Free Fare Bus Service from Creekside: An Organic and Smart Transportation – Land Use Outcome

Thanks to the City of Walnut Creek, County Connection will introduce a revamped Route 5 on Monday, August 18. This retooled service will provide direct and quick access between the Creekside neighborhood and the Walnut Creek BART Station. The route is anticipated to be popular, with buses hitting various stops every 20-minutes during peak travel periods. And, perhaps best of all, it will be free to all riders courtesy of the City of Walnut Creek, who will underwrite the fares for users.

There are 439 apartment units along Creekside Drive with an estimated population of just over 2,000 people.  The “new” Route 5 helps convert an established denser neighborhood into one that is transit-friendly and is an example of what urban planners commonly call, “smart growth” – meaning growth that is directed in an intentional and comprehensive manner.  While Creekside doesn’t represent new growth, the revamped Route 5 is a significant improvement to the quality of life for this established neighborhood and proves that the principles of smart growth apply to existing communities, as well as developing new ones “smartly”.

The “new” Route 5 is a good illustration of how a thriving partnership, like the one between County Connection and the City of Walnut Creek, can benefit public transit and the people who take advantage of our services. Without the City’s cooperation and partnership, service improvements like to Route 5 would not be possible. And of course, without the City’s financial support, the Route 5 fares would not be free.

The revamped Route 5 is also an example of good public planning. This retooled service is a result of the recently completed Adaptive Service Plan that County Connection produced earlier this year. This planning process looked at areas, like the Creekside neighborhood, to see how bus services could be improved and made more effective and useful to the public. With the implementation of the “new” Route 5, County Connection is bringing its Adaptive Service Plan to life and improving the livability of a neighborhood. It’s an organic, real and tangible example of good transportation and land use coordination of existing resources and existing development.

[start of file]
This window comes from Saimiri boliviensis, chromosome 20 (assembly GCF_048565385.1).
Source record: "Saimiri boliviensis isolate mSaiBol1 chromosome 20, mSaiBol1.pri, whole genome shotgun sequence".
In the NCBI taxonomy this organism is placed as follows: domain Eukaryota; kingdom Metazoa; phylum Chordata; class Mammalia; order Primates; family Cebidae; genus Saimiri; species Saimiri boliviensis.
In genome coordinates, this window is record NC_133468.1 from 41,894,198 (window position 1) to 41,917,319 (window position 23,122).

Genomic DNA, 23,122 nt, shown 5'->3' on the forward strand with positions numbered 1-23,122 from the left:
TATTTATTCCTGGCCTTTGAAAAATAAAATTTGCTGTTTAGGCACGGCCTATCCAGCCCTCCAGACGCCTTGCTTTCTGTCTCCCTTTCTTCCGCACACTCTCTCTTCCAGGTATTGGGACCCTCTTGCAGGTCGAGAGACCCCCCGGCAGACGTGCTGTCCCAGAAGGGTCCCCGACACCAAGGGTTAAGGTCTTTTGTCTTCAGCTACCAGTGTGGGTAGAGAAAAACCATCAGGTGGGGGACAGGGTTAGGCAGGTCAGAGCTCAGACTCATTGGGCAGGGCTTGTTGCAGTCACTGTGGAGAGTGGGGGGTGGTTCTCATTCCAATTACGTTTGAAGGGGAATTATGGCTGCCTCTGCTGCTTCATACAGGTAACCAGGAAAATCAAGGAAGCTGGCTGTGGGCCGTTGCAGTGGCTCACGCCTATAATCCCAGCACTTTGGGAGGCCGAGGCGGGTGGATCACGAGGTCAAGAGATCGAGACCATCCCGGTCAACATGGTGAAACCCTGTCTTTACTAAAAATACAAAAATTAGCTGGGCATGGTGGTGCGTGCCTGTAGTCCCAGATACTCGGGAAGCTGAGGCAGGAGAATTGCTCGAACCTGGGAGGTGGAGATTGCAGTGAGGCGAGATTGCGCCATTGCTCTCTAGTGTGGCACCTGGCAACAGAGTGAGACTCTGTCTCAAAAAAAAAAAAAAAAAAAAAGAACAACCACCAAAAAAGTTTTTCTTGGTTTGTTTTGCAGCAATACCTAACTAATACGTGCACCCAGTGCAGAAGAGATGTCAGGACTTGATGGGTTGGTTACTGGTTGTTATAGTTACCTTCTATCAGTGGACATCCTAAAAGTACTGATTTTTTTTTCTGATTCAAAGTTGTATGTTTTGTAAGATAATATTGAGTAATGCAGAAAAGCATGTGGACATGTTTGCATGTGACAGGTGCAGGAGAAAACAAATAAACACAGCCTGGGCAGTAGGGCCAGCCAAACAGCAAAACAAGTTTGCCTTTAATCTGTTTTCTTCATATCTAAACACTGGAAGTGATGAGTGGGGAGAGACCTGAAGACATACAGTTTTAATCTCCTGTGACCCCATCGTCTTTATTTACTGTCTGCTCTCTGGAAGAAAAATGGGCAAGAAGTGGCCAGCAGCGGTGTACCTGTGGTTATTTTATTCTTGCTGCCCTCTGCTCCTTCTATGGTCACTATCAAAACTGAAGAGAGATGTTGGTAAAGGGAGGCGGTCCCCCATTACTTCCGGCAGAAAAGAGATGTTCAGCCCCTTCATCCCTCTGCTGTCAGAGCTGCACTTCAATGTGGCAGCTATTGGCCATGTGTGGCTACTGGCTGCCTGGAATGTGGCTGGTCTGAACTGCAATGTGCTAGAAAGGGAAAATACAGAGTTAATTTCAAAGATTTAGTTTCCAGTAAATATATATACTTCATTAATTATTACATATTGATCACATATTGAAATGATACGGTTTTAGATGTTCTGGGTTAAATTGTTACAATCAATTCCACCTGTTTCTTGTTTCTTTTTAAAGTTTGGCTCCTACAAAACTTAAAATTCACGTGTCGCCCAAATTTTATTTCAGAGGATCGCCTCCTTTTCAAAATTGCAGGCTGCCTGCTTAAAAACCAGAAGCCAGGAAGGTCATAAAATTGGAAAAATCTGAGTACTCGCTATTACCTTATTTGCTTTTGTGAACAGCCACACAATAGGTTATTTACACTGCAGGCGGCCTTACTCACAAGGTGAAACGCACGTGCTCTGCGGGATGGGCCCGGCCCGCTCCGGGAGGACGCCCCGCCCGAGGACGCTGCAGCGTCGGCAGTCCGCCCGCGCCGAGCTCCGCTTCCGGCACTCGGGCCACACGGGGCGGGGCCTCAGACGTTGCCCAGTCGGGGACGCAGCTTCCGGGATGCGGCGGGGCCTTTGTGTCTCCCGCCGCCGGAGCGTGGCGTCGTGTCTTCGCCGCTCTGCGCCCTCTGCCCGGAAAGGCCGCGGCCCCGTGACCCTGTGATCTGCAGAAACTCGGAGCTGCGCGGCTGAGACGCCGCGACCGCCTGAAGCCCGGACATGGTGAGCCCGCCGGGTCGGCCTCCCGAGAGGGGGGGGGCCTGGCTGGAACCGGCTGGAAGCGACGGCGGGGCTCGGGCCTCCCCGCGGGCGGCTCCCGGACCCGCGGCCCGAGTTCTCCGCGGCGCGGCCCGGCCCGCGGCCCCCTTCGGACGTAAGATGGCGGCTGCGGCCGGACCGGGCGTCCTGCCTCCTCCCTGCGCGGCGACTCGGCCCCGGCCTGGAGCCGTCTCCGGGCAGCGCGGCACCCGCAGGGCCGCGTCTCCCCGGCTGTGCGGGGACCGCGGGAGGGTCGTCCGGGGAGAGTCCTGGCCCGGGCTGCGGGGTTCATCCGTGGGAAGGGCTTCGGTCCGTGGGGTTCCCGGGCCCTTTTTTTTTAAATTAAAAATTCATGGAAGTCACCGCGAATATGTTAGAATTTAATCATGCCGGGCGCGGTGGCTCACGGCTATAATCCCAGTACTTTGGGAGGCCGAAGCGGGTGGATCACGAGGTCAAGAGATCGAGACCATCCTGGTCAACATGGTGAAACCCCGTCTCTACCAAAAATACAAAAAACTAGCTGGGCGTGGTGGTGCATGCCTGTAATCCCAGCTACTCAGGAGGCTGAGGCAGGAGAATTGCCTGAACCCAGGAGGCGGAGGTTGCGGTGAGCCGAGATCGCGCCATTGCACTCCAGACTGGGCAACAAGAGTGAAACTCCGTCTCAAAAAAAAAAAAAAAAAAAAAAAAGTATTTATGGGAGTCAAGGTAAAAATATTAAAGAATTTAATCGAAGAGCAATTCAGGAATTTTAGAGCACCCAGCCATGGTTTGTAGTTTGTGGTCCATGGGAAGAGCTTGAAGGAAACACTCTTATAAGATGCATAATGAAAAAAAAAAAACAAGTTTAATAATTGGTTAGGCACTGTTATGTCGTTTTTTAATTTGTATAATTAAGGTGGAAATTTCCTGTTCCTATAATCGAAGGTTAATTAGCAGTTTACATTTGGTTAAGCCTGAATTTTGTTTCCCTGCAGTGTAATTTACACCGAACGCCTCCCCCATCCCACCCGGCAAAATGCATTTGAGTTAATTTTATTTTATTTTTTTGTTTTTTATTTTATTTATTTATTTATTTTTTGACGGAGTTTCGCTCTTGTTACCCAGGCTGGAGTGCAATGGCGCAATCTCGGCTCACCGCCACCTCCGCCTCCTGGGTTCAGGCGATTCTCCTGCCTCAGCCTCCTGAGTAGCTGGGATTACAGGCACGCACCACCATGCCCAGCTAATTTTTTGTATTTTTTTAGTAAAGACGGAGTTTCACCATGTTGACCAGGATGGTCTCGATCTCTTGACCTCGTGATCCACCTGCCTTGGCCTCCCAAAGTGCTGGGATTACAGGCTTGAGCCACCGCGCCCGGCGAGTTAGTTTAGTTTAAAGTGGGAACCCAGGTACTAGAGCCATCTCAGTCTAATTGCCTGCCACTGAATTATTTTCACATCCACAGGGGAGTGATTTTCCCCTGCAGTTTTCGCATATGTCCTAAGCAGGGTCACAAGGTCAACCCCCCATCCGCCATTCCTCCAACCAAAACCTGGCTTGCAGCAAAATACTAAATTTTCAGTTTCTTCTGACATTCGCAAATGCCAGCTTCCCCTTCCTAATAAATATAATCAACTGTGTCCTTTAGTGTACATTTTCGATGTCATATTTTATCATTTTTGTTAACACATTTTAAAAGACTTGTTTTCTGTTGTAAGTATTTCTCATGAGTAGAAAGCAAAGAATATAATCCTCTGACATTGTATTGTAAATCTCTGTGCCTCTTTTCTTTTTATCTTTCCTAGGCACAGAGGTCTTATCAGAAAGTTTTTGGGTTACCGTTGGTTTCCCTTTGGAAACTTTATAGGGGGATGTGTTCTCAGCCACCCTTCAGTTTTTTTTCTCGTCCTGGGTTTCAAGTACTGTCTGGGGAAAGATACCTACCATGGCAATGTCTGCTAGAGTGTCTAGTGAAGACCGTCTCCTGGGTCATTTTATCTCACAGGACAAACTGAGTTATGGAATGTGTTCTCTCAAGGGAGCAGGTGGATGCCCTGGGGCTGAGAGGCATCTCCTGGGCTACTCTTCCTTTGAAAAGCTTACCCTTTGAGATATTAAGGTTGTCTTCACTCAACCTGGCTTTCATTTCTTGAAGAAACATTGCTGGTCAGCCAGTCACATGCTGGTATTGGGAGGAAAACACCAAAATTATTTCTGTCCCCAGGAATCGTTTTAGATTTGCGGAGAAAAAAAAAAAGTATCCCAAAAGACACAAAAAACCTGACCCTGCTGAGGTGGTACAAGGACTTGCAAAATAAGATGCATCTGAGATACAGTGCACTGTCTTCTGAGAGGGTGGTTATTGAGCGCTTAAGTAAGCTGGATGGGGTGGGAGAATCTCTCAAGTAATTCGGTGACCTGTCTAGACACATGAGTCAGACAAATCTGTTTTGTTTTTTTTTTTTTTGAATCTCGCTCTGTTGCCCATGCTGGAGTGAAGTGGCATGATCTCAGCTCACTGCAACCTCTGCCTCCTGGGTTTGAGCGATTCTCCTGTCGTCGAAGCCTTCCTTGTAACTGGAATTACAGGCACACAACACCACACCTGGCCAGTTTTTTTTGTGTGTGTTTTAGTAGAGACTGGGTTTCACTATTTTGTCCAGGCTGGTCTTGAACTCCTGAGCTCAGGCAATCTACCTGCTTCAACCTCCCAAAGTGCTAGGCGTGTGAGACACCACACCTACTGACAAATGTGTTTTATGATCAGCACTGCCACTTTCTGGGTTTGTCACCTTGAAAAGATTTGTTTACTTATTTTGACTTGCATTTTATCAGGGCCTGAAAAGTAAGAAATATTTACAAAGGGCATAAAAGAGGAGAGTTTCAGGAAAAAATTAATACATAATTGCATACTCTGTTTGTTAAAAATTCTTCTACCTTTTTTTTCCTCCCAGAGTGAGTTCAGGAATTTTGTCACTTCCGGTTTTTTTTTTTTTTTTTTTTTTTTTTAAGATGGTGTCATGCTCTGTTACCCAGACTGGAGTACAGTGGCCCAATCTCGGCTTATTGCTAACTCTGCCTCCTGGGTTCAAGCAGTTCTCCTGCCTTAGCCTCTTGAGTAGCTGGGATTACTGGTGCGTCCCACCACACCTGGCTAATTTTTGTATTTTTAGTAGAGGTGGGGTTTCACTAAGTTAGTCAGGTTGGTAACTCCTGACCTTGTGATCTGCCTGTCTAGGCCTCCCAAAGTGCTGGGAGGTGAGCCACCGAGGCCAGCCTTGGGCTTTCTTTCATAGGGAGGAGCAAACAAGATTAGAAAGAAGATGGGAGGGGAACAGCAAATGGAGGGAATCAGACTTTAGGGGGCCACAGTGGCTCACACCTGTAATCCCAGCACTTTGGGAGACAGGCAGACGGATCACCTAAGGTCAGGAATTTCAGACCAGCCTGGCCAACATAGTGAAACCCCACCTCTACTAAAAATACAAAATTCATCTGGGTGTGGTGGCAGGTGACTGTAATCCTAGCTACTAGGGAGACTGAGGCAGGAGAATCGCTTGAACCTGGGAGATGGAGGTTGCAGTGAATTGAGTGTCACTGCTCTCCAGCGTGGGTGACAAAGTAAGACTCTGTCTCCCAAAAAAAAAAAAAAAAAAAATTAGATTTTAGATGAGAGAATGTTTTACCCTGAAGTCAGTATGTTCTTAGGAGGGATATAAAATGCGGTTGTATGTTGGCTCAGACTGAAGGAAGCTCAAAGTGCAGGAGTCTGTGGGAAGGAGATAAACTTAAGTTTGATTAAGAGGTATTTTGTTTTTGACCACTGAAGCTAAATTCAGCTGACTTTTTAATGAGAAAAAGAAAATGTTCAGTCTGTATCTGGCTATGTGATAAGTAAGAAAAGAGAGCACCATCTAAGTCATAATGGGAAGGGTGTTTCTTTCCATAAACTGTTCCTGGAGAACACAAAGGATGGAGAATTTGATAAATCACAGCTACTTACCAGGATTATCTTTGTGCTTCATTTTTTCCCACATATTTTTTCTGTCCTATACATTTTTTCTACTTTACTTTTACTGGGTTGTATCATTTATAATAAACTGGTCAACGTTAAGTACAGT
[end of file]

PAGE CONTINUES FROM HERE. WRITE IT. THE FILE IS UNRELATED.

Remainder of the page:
Serving Local Students

With the arrival of summer, County Connection once again is offering its Summer Youth Passes for youth ages 6 to 18 years old.  This special also allows two or more children to use the same pass making it even more convenient for budget conscious families.  County Connection has a long history of serving the youth in our area.

After the passage of Proposition 13 in 1978, most school districts in California responded by reducing yellow school bus services.  This was one of the more popular ways for school districts to manage the declining tax revenues associated with Proposition 13.   School districts in Contra Costa County were among those that took this path.

However, students still needed transportation to and from school throughout the County Connection service area.  Thus, County Connection became a popular transportation option for many students.  On a typical school day, nearly 2,000 youth use County Connection for travel to or from school.

It is worth noting that providing this service was one of the main drivers behind the effort to create County Connection in 1980.

A Mutually Beneficial Relationship

To further facilitate this service, County Connection has well established working relationships with all the school districts and schools within our service area.  This helps us to provide smooth, efficient, and safe transportation for many students in our area.  In addition, most schools do a great job of marketing our services to their surrounding communities, which is beneficial to us, as it leads to additional County Connection usage beyond students going to school.

This just another example of how our partnering with the community is so vital to what we do at County Connection.  Ultimately, it’s the public that benefits from these partnerships.

Operation Restrictions

County Connection bus services geared toward students is not the same, however as a typical yellow school bus service.  In fact, the school districts have actually little say in how we operate these services.  In providing services that are used by students, County Connection has to adhere to some seemingly routine, but interesting federal regulations that most people are not aware of.